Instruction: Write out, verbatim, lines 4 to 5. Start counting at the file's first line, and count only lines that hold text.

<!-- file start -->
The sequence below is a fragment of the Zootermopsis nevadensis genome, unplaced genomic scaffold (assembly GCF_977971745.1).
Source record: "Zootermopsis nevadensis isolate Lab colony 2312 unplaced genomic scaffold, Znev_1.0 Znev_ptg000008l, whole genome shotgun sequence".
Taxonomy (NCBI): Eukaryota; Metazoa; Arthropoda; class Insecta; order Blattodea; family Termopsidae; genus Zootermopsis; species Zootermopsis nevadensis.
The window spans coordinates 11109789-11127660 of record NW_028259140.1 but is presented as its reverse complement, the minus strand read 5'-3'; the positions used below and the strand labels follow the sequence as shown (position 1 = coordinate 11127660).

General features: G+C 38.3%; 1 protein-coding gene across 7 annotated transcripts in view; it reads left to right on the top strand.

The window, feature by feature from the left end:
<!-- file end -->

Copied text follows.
The window spans coordinates 11109789-11127660 of record NW_028259140.1 but is presented as its reverse complement, the minus strand read 5'-3'; the positions used below and the strand labels follow the sequence as shown (position 1 = coordinate 11127660).

General features: G+C 38.3%; 1 protein-coding gene across 7 annotated transcripts in view; it reads left to right on the top strand.